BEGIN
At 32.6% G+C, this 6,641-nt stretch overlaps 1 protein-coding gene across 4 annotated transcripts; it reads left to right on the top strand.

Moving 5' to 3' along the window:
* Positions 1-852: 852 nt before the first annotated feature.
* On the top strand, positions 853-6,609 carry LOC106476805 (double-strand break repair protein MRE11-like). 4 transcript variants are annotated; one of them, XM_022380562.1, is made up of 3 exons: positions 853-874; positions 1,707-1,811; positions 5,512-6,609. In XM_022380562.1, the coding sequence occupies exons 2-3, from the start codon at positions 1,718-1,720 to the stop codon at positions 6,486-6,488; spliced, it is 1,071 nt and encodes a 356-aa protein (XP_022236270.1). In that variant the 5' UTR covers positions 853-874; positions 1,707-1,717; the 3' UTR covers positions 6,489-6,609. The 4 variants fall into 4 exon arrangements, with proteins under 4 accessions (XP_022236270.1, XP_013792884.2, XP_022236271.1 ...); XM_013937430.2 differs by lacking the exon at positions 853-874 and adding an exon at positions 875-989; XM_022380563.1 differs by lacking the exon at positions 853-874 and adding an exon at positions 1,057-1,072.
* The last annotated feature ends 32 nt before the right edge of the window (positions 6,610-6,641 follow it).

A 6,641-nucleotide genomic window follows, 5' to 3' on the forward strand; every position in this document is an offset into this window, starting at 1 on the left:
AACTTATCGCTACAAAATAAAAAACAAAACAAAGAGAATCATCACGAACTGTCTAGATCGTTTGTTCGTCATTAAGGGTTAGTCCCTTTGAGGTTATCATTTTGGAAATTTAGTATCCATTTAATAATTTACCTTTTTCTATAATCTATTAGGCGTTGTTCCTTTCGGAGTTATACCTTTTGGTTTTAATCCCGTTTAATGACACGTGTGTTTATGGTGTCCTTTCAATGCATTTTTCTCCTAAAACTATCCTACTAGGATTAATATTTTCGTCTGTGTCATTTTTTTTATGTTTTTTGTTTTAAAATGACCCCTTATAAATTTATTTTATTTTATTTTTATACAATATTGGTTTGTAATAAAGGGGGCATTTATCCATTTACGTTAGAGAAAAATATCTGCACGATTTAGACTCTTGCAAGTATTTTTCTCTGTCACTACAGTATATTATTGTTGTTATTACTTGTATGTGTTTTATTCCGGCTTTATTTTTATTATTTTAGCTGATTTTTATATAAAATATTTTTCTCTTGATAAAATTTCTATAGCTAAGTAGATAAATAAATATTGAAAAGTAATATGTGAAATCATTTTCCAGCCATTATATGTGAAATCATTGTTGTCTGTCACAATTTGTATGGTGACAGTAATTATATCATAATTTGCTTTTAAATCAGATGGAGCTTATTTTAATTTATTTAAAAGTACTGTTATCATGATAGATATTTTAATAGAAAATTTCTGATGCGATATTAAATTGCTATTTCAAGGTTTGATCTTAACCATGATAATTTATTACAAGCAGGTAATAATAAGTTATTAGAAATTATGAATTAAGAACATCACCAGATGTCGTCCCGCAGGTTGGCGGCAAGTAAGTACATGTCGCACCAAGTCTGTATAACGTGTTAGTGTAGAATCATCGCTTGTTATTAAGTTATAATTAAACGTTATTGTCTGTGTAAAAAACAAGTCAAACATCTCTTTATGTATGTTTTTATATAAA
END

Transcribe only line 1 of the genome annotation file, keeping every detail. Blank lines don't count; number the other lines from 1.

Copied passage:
At 32.6% G+C, this 6,641-nt stretch overlaps 1 protein-coding gene across 4 annotated transcripts; it reads left to right on the top strand.